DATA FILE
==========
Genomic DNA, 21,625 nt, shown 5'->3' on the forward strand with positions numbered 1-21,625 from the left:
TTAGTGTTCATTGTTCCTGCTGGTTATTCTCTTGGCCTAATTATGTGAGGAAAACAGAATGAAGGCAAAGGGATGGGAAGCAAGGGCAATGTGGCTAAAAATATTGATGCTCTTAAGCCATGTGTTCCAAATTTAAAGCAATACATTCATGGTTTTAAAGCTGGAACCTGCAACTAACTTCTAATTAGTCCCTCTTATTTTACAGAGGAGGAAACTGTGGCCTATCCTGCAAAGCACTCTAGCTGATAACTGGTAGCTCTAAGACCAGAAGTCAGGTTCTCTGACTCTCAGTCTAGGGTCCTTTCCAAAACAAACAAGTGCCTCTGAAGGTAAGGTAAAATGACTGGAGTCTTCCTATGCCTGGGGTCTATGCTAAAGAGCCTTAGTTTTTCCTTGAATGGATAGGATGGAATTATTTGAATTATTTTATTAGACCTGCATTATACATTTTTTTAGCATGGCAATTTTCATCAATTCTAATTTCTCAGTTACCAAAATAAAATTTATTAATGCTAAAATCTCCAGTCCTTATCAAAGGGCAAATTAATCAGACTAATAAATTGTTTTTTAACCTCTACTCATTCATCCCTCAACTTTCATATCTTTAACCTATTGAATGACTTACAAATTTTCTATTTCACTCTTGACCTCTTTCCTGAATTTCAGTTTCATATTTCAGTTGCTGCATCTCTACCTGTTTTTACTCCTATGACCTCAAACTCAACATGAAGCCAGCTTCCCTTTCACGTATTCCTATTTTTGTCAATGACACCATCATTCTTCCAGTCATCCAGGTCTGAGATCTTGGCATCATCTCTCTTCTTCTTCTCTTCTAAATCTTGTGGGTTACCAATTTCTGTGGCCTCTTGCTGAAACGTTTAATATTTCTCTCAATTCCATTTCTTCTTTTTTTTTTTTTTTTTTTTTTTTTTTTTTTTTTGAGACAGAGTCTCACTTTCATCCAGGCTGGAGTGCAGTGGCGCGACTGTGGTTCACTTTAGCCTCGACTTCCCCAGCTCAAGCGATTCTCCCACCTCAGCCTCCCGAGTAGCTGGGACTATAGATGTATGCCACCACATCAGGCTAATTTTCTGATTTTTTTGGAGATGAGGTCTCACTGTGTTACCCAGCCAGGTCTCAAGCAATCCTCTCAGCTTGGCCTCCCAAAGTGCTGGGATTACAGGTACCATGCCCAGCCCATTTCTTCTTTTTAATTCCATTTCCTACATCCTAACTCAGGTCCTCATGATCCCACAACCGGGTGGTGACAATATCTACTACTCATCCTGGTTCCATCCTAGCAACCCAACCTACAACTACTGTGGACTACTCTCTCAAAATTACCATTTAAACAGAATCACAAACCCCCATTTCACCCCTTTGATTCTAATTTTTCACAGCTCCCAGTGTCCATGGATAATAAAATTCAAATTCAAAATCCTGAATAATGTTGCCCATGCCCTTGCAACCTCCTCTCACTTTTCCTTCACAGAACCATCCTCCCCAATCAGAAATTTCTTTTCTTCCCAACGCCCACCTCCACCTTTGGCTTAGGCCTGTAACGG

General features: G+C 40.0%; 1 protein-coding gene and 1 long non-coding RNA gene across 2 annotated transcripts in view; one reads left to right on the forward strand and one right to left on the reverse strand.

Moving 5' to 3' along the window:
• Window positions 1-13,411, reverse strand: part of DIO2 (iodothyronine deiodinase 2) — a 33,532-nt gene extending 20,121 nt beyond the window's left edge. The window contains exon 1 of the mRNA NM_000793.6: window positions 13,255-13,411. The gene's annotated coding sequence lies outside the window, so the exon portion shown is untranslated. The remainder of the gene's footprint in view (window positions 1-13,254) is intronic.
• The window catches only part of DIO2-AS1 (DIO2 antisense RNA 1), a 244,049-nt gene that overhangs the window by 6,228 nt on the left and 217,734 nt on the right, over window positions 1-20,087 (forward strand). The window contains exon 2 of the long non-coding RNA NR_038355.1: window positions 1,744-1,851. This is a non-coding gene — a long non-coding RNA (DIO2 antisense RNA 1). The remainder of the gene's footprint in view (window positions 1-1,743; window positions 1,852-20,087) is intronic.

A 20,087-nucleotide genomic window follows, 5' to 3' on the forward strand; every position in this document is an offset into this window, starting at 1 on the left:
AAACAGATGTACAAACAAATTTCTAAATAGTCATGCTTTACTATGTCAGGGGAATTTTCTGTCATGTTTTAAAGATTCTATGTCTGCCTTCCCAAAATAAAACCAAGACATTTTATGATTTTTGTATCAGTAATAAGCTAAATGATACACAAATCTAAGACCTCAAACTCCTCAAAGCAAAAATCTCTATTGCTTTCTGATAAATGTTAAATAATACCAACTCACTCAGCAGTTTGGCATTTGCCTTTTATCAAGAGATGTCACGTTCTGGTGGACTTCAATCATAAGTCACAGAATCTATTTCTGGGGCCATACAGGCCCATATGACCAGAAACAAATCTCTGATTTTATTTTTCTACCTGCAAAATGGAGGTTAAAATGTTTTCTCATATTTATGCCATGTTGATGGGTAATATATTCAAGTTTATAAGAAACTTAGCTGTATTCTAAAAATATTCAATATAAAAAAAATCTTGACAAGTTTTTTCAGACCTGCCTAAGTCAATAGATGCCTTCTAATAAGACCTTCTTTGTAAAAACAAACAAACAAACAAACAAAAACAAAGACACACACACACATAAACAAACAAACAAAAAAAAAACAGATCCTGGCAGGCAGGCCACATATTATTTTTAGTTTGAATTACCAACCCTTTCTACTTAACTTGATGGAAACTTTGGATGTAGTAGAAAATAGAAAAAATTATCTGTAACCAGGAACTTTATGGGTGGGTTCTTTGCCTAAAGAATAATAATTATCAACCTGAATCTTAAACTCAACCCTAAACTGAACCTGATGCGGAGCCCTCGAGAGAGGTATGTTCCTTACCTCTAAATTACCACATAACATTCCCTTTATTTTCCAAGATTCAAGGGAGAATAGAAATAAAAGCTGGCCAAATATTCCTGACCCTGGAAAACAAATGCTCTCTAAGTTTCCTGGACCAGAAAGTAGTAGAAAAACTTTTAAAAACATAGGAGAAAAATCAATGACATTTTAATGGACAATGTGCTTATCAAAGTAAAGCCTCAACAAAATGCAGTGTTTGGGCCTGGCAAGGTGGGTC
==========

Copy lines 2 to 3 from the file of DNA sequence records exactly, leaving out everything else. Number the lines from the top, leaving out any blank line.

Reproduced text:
TTAGTGTTCATTGTTCCTGCTGGTTATTCTCTTGGCCTAATTATGTGAGGAAAACAGAATGAAGGCAAAGGGATGGGAAGCAAGGGCAATGTGGCTAAAAATATTGATGCTCTTAAGCCATGTGTTCCAAATTTAAAGCAATACATTCATGGTTTTAAAGCTGGAACCTGCAACTAACTTCTAATTAGTCCCTCTTATTTTACAGAGGAGGAAACTGTGGCCTATCCTGCAAAGCACTCTAGCTGATAACTGGTAGCTCTAAGACCAGAAGTCAGGTTCTCTGACTCTCAGTCTAGGGTCCTTTCCAAAACAAACAAGTGCCTCTGAAGGTAAGGTAAAATGACTGGAGTCTTCCTATGCCTGGGGTCTATGCTAAAGAGCCTTAGTTTTTCCTTGAATGGATAGGATGGAATTATTTGAATTATTTTATTAGACCTGCATTATACATTTTTTTAGCATGGCAATTTTCATCAATTCTAATTTCTCAGTTACCAAAATAAAATTTATTAATGCTAAAATCTCCAGTCCTTATCAAAGGGCAAATTAATCAGACTAATAAATTGTTTTTTAACCTCTACTCATTCATCCCTCAACTTTCATATCTTTAACCTATTGAATGACTTACAAATTTTCTATTTCACTCTTGACCTCTTTCCTGAATTTCAGTTTCATATTTCAGTTGCTGCATCTCTACCTGTTTTTACTCCTATGACCTCAAACTCAACATGAAGCCAGCTTCCCTTTCACGTATTCCTATTTTTGTCAATGACACCATCATTCTTCCAGTCATCCAGGTCTGAGATCTTGGCATCATCTCTCTTCTTCTTCTCTTCTAAATCTTGTGGGTTACCAATTTCTGTGGCCTCTTGCTGAAACGTTTAATATTTCTCTCAATTCCATTTCTTCTTTTTTTTTTTTTTTTTTTTTTTTTTTTTTTTTTGAGACAGAGTCTCACTTTCATCCAGGCTGGAGTGCAGTGGCGCGACTGTGGTTCACTTTAGCCTCGACTTCCCCAGCTCAAGCGATTCTCCCACCTCAGCCTCCCGAGTAGCTGGGACTATAGATGTATGCCACCACATCAGGCTAATTTTCTGATTTTTTTGGAGATGAGGTCTCACTGTGTTACCCAGCCAGGTCTCAAGCAATCCTCTCAGCTTGGCCTCCCAAAGTGCTGGGATTACAGGTACCATGCCCAGCCCATTTCTTCTTTTTAATTCCATTTCCTACATCCTAACTCAGGTCCTCATGATCCCACAACCGGGTGGTGACAATATCTACTACTCATCCTGGTTCCATCCTAGCAACCCAACCTACAACTACTGTGGACTACTCTCTCAAAATTACCATTTAAACAGAATCACAAACCCCCATTTCACCCCTTTGATTCTAATTTTTCACAGCTCCCAGTGTCCATGGATAATAAAATTCAAATTCAAAATCCTGAATAATGTTGCCCATGCCCTTGCAACCTCCTCTCACTTTTCCTTCACAGAACCATCCTCCCCAATCAGAAATTTCTTTTCTTCCCAACGCCCACCTCCACCTTTGGCTTAGGCCTGTAACGG

General features: G+C 40.0%; 1 protein-coding gene and 1 long non-coding RNA gene across 2 annotated transcripts in view; one reads left to right on the forward strand and one right to left on the reverse strand.